I never said they should fix it. But if they use features that aren't available on other platforms they hardly can claim to have portability as declared aim.
    If your suggestion is that GNOME should target only the lowest common base functionality and nothing else in the name of portability and avoid innovating and taking advantage of the things Linux is good at just because OpenBSD doesn't have resources to catch up on evolving interfaces, I strongly disagree with that notion.
    That is not at all what I said. Of course they can and should use any Linux features they want to use. But they should have the balls to say: "Look, we make use of these features that are not available for other platforms and actually we don't care. We are Linux only, we don't care about portability!".

  7. #47

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    Quote Originally Posted by Vim_User View Post
    I can only again quote the developer that ported Gnome to OpenBSD:Emphasis by me. I don't see any reason for him to lie about that.

    I never said they should fix it. But if they use features that aren't available on other platforms they hardly can claim to have portability as declared aim.
    That is not at all what I said. Of course they can and should use any Linux features they want to use. But they should have the balls to say: "Look, we make use of these features that are not available for other platforms and actually we don't care. We are Linux only, we don't care about portability!".
    I wouldn't say he is lying but I would say it is a political claim based on OS rivalry. I would say GNOME uses features in Linux because most GNOME developers use Linux as a platform. They do use interfaces whenever possible as opposed to relying on specific implementations directly. Those shows concern for portability. Nothing further can be done other than to avoid innovating or integrating at all. It seems like you want GNOME to claim that they don't care because you don't agree with their approach. That is unlikely to happen as you are not a contributor.

  8. #48

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    Quote Originally Posted by schmalzler View Post
    Where does that post mention upower?
    upower was just an example. You are missing the point by getting hung up on it. These are dozens of features that GNOME integrates with and OS specific maintainers haven't ported in their platform. Most GNOME developers work for Linux vendors or are volunteers personally using Linux. What happens is a natural result of this. Non Linux ports are very much a niche on the desktop even compared to Linux which itself doesn't have a major market share.

  9. #49
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    Quote Originally Posted by RahulSundaram View Post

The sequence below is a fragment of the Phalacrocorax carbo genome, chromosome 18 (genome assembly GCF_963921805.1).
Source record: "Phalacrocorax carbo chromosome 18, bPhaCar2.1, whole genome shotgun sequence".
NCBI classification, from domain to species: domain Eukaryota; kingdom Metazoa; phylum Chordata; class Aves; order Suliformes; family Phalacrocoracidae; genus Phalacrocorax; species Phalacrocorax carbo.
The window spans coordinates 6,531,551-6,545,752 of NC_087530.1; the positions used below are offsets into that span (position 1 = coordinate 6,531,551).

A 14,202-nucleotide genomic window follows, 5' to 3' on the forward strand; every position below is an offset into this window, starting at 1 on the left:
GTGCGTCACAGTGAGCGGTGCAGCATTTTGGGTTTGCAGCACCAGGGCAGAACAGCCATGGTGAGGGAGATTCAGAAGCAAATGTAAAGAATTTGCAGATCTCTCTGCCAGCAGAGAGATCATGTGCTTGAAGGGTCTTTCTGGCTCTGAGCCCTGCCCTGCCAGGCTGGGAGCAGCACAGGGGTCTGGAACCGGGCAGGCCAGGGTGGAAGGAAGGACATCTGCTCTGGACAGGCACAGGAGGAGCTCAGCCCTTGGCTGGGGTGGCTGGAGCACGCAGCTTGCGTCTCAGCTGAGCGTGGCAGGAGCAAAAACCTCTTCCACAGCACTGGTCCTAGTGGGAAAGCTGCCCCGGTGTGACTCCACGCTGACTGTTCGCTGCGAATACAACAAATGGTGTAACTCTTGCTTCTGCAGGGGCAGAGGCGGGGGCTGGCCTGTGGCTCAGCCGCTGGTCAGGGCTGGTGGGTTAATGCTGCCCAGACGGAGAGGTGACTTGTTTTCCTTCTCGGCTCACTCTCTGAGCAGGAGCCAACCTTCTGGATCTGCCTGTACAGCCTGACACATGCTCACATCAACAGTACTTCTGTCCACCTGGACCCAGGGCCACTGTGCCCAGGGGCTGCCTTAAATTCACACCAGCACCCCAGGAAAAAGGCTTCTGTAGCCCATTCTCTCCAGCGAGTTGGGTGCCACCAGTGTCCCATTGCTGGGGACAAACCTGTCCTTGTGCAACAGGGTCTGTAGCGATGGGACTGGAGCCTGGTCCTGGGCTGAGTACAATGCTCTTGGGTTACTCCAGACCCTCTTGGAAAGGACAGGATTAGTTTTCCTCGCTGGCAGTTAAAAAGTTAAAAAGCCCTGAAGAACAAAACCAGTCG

I would say GNOME uses features in Linux because most GNOME developers use Linux as a platform. They do use interfaces whenever possible as opposed to relying on specific implementations directly. Those shows concern for portability. Nothing further can be done other than to avoid innovating or integrating at all. It seems like you want GNOME to claim that they don't care because you don't agree with their approach. That is unlikely to happen as you are not a contributor.
    When they are using interfaces that are simply not available on other platform they do not have portability in mind. Portability means to make sure that a software is fully supported on different platforms. It does not mean to simply say "Here, we are using these interfaces, if you want our software on your OS you have to rebuild them 1:1!". That is exactly what they are doing. Also, it doesn't matter if I am a contributor or not, obviously false statements (Gnome aims for portability) will not suddenly become true just because I contribute or not.

  10. #50

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    Quote Originally Posted by Vim_User View Post
    When they are using interfaces that are simply not available on other platform they do not have portability in mind. Portability means to make sure that a software is fully supported on different platforms.
    Have you ever done any portability work? I suspect not. It is not the job of GNOME to make sure that everything is supported everywhere. It has never worked that way and never will. It is purely a best effort thing. GNOME can provide interfaces and document them clearly (including stable vs unstable features) and that is the extend of its portability efforts. It is the job of other operating system developers to provide the implementation or port the existing one to their platform.